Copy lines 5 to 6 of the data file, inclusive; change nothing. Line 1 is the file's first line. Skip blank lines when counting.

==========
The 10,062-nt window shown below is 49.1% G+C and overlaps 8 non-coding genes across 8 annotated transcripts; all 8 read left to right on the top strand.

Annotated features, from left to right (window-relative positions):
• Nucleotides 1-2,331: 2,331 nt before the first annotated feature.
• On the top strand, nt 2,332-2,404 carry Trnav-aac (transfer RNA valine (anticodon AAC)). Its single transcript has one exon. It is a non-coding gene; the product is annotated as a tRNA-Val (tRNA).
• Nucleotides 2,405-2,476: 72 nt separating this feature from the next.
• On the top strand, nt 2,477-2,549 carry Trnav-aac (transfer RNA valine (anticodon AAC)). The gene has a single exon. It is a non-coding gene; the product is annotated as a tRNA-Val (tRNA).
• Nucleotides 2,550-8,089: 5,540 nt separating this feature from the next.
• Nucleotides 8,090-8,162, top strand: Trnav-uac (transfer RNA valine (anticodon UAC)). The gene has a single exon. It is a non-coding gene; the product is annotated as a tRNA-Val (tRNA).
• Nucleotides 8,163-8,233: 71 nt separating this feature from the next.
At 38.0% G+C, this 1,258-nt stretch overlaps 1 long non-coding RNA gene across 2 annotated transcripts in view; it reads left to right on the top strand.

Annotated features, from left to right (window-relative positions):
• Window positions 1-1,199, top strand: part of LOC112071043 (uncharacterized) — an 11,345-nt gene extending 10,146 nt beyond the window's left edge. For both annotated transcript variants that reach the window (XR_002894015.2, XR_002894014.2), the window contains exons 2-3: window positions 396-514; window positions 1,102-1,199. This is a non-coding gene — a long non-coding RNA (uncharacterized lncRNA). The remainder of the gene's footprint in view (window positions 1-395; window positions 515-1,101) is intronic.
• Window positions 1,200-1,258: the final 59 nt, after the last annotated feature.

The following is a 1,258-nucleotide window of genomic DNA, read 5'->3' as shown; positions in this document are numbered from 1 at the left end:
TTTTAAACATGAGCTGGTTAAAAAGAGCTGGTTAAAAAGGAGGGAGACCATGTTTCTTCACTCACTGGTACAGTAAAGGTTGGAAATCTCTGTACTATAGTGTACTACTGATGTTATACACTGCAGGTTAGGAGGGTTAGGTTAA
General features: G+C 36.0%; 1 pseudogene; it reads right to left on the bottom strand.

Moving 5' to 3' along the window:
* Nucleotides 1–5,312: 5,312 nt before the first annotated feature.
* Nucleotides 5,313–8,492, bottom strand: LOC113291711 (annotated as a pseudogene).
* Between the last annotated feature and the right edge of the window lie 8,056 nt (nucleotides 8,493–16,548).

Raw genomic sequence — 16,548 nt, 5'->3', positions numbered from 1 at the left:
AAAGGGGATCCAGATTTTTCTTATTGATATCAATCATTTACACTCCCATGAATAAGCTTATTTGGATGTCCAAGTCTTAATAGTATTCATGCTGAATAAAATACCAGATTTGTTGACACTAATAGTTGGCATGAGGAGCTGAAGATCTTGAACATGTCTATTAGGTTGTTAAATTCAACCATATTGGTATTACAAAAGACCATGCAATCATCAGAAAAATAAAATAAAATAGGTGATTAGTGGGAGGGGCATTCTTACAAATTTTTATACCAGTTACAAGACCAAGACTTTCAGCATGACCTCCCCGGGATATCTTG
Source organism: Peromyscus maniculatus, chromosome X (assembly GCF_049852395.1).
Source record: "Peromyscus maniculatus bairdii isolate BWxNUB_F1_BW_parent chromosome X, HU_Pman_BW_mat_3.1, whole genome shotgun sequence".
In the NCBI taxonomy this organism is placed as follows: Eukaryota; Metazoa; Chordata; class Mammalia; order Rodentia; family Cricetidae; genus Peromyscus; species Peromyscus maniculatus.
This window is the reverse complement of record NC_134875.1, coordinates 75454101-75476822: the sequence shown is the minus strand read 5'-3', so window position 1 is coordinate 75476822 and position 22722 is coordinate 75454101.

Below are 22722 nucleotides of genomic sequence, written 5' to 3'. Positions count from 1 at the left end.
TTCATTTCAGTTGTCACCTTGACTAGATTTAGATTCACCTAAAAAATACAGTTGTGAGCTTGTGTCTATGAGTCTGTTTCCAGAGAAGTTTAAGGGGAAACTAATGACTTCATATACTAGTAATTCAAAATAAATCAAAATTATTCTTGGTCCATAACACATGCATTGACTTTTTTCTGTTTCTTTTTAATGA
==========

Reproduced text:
• Nucleotides 2,405-2,476: 72 nt separating this feature from the next.
• On the top strand, nt 2,477-2,549 carry Trnav-aac (transfer RNA valine (anticodon AAC)). The gene has a single exon. It is a non-coding gene; the product is annotated as a tRNA-Val (tRNA).